• The origin of the labour movements in India can be traced back to the 1860s, however, the first agitation occurred only in 1875.
  • The actions of the working class in the earliest stage were sporadic and disorganized in nature and hence were mostly futile. 
  • It was only from the second decade of the twentieth century in Bombay, that serious attempts were made for the formation of associations that could lead an organized form of protests.
  • The second phase witnessed the sporadic protests obtain an organized form. During this phase, Trade Unions were formed on modern lines. 
  • The first labour tumult occurred in Bombay, 1875 under the leadership of S.S Bengalee.
  •  It concentrated on the plight of workers, especially women and children. 
  • This agitation led to the appointment of the first Factory Commission, 1875.
  • The first Factories Act was passed in 1881 consequently. 
  • In 1890, M.N Lokhande established Bombay Mill Hands Association. This was the first organized labour union in India.
  • The 1920s was significant in this regard. Congress and the Communists made serious attempts to mobilize and establish a connection with the working class.
  • The first attempt to form an all-India organization was also made in the 1920s. 
  • Features of the labour movements in this era:
    • Leadership was exemplified by social reformers and not by the workers themselves.
    • The movements in this era mainly concentrated on the welfare of workers rather than asserting their rights.
    • They were organized, but there was no pan India presence.
    • A strong intellectual foundation or agenda was missing.
    • Their demands revolved around issues like that of women and children workers.

4. Editorial-1: Scenarios for the future of India, and the world

Making predictions of the economic growth of nations — long term, annual, and quarterly — is a lucrative industry employing many economists, researchers, analysts, and commentators. The fast growth of BRICS (Brazil, Russia, India, China, South Africa) economies was forecast by economists at the turn of the millennium. The prediction had a large impact on the public imagination and on corporate investments.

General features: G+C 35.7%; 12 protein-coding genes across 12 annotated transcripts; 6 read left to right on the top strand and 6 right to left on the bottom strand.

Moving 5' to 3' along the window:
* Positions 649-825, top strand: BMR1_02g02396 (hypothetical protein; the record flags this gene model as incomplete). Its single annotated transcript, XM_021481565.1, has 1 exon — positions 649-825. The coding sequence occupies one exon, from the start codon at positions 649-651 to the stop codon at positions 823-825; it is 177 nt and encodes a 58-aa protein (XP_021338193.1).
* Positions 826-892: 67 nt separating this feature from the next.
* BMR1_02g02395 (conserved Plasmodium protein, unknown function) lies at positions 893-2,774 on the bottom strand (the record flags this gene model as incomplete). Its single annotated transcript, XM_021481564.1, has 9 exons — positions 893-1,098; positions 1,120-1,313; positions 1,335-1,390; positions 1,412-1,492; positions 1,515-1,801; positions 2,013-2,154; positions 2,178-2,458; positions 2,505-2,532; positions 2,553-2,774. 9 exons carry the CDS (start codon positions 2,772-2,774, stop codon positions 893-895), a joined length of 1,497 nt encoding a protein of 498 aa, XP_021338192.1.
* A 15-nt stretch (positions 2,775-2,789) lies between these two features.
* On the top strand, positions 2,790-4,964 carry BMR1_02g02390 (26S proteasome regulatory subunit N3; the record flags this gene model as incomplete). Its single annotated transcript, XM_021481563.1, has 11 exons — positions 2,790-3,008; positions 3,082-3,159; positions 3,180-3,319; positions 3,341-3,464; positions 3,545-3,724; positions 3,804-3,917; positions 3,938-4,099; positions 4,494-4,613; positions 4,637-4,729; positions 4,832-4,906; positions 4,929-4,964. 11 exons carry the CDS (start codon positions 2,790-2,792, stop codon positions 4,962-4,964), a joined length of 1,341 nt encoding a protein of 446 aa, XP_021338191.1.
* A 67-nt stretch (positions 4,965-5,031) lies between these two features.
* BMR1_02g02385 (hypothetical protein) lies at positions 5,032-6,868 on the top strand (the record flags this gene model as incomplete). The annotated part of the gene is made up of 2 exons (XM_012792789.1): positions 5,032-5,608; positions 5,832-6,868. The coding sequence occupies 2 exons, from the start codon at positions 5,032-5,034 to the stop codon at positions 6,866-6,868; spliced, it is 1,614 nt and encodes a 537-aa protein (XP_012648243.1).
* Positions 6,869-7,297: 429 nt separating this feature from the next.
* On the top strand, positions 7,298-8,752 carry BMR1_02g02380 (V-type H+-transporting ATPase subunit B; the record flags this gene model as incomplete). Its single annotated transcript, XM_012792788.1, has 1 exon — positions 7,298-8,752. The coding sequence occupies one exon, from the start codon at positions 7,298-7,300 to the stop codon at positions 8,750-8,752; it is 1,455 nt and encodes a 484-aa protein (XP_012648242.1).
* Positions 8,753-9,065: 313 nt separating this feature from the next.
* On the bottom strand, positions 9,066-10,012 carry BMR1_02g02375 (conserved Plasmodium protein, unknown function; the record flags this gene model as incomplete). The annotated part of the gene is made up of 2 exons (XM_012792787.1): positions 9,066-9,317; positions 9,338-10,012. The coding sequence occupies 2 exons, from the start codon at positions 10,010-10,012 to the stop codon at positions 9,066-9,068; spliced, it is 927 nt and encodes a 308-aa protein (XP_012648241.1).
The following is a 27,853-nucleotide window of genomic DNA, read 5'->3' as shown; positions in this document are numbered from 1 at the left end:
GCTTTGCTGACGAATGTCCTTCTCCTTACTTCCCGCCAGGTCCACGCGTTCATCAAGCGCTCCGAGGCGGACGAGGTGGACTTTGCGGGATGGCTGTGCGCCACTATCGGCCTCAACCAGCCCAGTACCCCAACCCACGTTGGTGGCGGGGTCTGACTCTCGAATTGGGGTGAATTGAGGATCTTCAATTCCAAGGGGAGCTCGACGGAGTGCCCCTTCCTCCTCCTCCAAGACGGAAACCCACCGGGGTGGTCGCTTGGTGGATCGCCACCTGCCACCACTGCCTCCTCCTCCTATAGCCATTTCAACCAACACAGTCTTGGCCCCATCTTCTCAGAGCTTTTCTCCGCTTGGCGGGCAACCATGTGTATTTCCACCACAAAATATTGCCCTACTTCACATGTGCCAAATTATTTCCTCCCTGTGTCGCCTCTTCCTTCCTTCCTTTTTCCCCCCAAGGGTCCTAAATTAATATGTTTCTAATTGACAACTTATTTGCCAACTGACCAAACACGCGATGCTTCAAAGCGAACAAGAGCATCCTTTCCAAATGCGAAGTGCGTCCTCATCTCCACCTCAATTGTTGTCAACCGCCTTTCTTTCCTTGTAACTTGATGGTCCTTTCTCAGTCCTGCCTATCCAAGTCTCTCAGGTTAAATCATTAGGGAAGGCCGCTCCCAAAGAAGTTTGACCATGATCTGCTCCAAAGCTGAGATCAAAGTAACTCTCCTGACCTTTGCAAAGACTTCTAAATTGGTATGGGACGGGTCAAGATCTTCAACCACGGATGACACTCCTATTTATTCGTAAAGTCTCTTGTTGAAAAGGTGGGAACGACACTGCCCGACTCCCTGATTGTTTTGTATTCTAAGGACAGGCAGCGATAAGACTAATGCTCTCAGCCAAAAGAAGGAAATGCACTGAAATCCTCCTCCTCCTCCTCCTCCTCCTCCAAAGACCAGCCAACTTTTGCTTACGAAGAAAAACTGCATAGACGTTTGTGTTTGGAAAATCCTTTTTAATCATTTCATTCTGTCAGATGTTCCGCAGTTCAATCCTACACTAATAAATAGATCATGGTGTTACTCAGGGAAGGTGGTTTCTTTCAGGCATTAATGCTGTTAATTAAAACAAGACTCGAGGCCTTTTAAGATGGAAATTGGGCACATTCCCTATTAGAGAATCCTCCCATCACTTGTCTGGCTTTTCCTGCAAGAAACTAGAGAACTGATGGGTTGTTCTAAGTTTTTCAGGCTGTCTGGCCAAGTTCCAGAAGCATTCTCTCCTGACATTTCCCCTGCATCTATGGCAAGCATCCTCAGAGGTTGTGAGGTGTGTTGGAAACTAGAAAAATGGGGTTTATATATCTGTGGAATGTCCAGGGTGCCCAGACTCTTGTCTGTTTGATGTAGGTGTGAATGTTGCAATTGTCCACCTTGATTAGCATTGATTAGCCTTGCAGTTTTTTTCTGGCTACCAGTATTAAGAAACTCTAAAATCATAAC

A tale on forecasting

Some industry leaders in the World Economic Forum (WEF) were wary. They recalled that economists in the 1980s, extrapolating the remarkable post-war performance of Japan, had predicted that the 21st century would be Japan’s century. Few economists then had predicted the quick collapse of the Soviet Union or foresaw China’s remarkable ascent. In the next decade, Japan’s growth was limping, the Soviet Union was history, and China was the country investors were being directed to. China was the economic powerhouse in the BRICS projection: India, Brazil, Russia, and South Africa were the other four.

Whereas economists’ forecasts do not compute the effects of social conditions and domestic politics on economic policies, strategic thinkers in the Shell Oil company, using methods of “scenario planning”, had forecasted the collapse of the Soviet Union and integration of the Russian economy with the West. Shell redirected billions of dollars of investments beforehand and gained a strategic advantage over its competition.

Responding to its members’ needs, WEF commissioned a “scenario planning” exercise for the BRICs countries in 2004. WEF collaborated with the Confederation of Indian Industry (CII) to prepare scenarios for India’s growth because CII had supported a similar exercise internally in 2000 and knew the methods of scenario planning.

The foundational discipline of scenario planning, which distinguishes it from conventional forecasting and planning, is “systems thinking”. Scenario planning does not begin with the data. It starts with listening to diverse points of view about what is going on within a complex system at present to understand the undercurrents that will surface and disrupt predictions of economists’ models. Scenarios depict shapes that a country’s economy may take in the future depending on changes in social and political conditions with economic growth. Systems’ scenarios include subjective perceptions of poverty and inequality, and also mistrust in institutions of governance, which are “externalities” to economists’ quantitative models.

Looking ahead

The WEF/CII report, ‘India and the World: Scenarios to 2025’ (published in 2005) projected three scenarios of India’s future depending on the country’s economic policies. India was in an “India Shining” mood at that time: it was celebrated as “the world’s fastest growing free market democracy” to tempt western investors away from autocratic China’s even faster growing economy.